The first policy alternative, the status quo, is to not repeal or change the current makeup of the Texas Dream Act. Texas awards around $9 million in grants and scholarships, which are paid from the appropriations made by the legislature every two years. This might seem like a large amount but that cost is merely a fraction of the net profit the states makes off of undocumented students paying tuition at universities across the state. By not changing the policy Texas would expect to attain $56.1 million in tuition revenue from the undocumented students attending universities in Texas. Besides the tuition revenue, Texas would expect to see another $65 billion from wages, salaries and business earning by undocumented immigrants. The extra…show more content… On the other hand, US citizens from other states cannot pay in-state tuition rates, so that is unfair to them. A way to solve this issue perhaps would be to create a public policy to allow US students to pay the same tuition rate across the US. In total, alternative 1 scores 2.05 out of 3.0. The policy is of low cost to the state, brings in a large amount of revenue, and is relatively fair to the parties involved and affected.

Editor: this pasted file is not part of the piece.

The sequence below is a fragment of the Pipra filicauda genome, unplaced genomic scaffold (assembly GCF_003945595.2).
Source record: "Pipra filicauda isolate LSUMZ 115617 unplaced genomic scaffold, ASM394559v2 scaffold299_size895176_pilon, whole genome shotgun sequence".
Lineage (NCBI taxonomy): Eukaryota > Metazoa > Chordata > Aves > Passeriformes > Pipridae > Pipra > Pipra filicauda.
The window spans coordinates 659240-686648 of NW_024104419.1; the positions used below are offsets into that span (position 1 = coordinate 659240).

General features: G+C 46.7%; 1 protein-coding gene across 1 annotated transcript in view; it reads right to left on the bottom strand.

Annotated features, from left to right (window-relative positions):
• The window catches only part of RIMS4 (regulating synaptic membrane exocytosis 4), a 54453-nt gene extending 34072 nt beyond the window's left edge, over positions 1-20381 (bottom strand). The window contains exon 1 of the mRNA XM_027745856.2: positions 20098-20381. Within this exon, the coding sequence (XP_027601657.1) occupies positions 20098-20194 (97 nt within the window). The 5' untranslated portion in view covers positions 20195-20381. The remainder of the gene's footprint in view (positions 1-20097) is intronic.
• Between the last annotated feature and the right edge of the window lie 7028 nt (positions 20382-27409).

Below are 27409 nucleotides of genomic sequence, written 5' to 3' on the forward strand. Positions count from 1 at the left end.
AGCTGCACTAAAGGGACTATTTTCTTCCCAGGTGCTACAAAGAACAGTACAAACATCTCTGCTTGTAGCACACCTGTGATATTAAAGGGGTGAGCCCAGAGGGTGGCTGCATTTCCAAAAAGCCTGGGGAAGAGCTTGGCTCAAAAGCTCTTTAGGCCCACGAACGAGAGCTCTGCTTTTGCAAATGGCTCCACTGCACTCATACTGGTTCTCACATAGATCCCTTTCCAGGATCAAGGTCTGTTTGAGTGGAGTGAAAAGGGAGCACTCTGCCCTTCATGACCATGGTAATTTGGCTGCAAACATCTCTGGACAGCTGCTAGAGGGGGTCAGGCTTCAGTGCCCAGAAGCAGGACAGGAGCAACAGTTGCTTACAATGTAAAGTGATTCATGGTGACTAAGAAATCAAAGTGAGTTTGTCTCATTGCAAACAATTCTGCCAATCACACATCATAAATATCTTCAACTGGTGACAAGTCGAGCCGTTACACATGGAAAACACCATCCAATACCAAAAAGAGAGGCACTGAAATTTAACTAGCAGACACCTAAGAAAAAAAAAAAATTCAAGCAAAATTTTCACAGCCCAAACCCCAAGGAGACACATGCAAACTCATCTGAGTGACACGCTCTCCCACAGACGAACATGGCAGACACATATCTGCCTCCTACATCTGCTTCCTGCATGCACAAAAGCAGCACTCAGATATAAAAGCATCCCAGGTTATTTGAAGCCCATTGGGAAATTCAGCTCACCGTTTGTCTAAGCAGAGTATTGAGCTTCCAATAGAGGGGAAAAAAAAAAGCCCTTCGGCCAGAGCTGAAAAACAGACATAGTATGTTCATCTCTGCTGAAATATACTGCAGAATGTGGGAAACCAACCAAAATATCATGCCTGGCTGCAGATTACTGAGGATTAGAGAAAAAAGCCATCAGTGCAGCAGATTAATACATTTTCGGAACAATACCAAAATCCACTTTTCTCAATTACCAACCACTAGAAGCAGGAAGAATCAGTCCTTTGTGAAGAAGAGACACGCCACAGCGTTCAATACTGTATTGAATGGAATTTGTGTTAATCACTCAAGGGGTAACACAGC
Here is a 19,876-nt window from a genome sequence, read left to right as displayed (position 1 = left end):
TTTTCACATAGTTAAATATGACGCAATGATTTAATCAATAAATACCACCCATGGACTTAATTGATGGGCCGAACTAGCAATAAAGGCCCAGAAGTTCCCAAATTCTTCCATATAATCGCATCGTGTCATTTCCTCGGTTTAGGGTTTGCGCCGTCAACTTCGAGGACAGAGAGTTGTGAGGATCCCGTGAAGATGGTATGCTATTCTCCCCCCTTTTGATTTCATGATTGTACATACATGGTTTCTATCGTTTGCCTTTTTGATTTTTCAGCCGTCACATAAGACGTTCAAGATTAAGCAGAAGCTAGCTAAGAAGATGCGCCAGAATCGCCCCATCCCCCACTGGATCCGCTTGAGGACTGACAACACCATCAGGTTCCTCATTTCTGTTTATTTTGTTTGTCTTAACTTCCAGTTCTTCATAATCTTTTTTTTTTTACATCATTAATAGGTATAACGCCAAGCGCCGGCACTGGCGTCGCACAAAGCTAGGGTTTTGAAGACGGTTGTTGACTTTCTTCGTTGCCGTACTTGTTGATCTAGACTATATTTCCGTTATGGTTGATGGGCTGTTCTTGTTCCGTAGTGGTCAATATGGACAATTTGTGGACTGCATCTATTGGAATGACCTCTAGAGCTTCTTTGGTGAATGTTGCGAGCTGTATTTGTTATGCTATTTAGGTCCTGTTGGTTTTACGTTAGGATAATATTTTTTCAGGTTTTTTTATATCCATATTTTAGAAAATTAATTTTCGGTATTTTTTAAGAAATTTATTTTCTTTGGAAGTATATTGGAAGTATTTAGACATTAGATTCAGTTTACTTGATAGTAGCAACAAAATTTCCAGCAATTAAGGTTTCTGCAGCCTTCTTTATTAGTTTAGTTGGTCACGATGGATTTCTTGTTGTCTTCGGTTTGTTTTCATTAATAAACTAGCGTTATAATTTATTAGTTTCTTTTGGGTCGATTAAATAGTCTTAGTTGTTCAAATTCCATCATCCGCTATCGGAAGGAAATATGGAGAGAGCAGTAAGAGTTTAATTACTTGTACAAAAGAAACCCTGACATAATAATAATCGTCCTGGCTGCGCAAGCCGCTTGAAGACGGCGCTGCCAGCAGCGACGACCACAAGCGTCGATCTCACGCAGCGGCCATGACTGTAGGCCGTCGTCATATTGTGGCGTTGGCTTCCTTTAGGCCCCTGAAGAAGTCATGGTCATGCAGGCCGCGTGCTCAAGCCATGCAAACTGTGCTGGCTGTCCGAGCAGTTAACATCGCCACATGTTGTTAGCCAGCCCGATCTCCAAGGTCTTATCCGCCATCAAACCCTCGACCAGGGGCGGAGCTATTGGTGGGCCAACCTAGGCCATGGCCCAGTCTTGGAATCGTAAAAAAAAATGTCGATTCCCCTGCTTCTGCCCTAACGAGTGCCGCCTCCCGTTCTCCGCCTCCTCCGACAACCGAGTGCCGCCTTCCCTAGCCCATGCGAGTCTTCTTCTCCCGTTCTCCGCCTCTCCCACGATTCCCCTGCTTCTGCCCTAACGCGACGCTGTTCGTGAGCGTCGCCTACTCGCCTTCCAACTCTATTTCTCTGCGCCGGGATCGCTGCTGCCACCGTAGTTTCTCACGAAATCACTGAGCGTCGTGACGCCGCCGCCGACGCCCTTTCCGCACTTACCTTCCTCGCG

The second policy alternative received the lowest overall score for many reasons. Its efficiency score is -0.5 although it does save the state $9 million every two years, but it cost the states more maintain this population because without college education a large portion of the students will find themselves incarcerated, with more health problems, and having more children earlier in their lives. This policy is a means to an end, however the end result puts the state in a worse situation than it currently is in. The cost benefit score is -0.35 because without the education the students are not able to acquire the necessary skills to attract big name employers such as Google, Accenture, and even Toyota who are presently looking for top talent. Also, the state would lose an estimated $56.1 Billion from the immigrant students and their parents, however that’s not the only thing on the line. Former Secretary of Labor Robert Reich argues that immigrants are part of the solution to